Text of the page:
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Vern Poythress: Redeeming Science

Vern S. Poythress, Redeeming Science: A God-Centered Approach (Wheaton: Crossway, 2006), 381 pages.

Vern S. Poythress is Professor of New Testament interpretation at Westminster Theological Seminary in Philadelphia, Pennsylvania, where he has taught for over twenty-five years. Holding degrees in New Testament studies, apologetics, and mathematics, Poythress is also a minister in the PCA. Within this text, Poythress seeks to demonstrate how a proper understanding of biblical theology allows consonance with scientific truth. Based upon a strong commitment to Reformed theology, this text makes explicit the beauty and complexity that is inherent within the universe that points toward an intelligent designer. Although an advocate of Intelligent Design theory (IDT), Poythress’ approach to the sciences is balanced and open-minded (he focuses upon the ‘hard sciences’ of physics, chemistry, and biology) . In what follows, important points from the text shall be examined, and if apropos, critically engaged.

In the introduction, aptly entitled ‘Science Mixing with People’, Poythress notes that ultimately this is God’s world, and as such, science reflects his wisdom. He acknowledges that whether one appreciates the contributions of science or not, everyone has to deal with it on the practical level. Poythress asserts that science should serve as a pat for praising God and a instrument of service for humanity (10). A God-Centered science restores the correct response by humans to scientific study, one in which people praise the God who created nature and sustains it. This view is somewhat counter-cultural in that the dominant form of contemporary science stresses an ideology of ‘objectivity’ that virtually ignores or outright banishes fascination, delight, beauty, and mystery from the objects of inquiry. This malaise within science, unfortunately, is also indicative of the larger malaise of meaninglessness that engulfs (post)modern society.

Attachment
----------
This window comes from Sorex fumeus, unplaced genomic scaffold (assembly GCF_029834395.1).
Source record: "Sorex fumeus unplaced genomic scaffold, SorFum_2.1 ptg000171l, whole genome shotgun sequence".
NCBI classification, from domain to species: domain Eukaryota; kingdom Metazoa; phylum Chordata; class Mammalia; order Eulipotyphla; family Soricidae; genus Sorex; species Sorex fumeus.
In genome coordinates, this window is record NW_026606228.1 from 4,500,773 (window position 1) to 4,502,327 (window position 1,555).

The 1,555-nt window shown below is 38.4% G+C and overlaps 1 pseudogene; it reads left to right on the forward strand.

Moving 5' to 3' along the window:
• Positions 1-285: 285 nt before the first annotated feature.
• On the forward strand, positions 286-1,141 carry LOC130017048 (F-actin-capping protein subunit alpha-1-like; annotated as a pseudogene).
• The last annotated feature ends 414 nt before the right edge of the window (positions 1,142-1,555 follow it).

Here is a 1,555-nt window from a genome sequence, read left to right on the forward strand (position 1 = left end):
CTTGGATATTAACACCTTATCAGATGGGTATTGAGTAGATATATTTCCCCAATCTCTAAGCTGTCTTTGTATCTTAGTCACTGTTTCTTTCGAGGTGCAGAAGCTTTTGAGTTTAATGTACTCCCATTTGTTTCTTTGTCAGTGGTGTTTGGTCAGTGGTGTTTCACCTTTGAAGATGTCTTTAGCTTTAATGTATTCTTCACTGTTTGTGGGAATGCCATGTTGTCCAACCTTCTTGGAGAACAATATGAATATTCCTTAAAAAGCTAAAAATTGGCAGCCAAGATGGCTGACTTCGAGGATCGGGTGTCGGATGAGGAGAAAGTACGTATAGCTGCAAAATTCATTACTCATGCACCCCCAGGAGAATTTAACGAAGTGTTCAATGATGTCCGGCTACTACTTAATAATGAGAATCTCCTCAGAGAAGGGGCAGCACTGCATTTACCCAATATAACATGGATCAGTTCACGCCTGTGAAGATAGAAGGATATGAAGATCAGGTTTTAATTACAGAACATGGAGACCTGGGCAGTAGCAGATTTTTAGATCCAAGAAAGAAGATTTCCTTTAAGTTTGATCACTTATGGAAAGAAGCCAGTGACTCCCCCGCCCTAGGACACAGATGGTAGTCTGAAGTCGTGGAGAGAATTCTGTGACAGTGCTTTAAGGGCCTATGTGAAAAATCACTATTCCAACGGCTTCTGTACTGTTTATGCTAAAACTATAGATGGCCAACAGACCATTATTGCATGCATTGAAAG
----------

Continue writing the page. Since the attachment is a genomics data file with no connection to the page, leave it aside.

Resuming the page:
Poythress begins with one of the most important chapters, ‘Why Scientists Must Believe in God: Divine Attributes Of Scientific Law’, and lays the foundation for the remainder of the text. He boldly posits that all scientists – due to the nature of their work – believe in God, whether they do so openly or not. The very regularity that is the foundation of practical science necessitates the steadiness imparted by the Judeo-Christian Godhead. Indeed, according to the bible, the divine is responsible for the regular and predictable events found in nature, the repeating patterns throughout the natural world, and the exact mathematical formulations in nature. Poythress construes the ‘natural law’ studied by scientists as the law of God, or better, the word of God, which is approximately described by human investigations (15). Indeed, all scientists are ‘realists’ in the end analysis with respect to scientific laws, as the scientists to not invent the laws, but merely discover them instead (16). Regarding the characteristics in common between the nature of God and natural law, Poythress notes that both are omnipresent in the since of pervading the cosmos, both are eternal in the sense of being applicable at all times, and both are immutable in that that they do not change. Moreover, both God and the natural law are ideational in character insomuch as we do not directly experience the reality of the natural laws, or the direct reality of God; rather, both are essentially immaterial and invisible, known through their effects and not in their essences (17-18). Note, however, that these statements do not implicate a divinization of nature, but rather are an admission of God’s presence throughout the environ, as the natural law stems from the creative activity of the Godhead.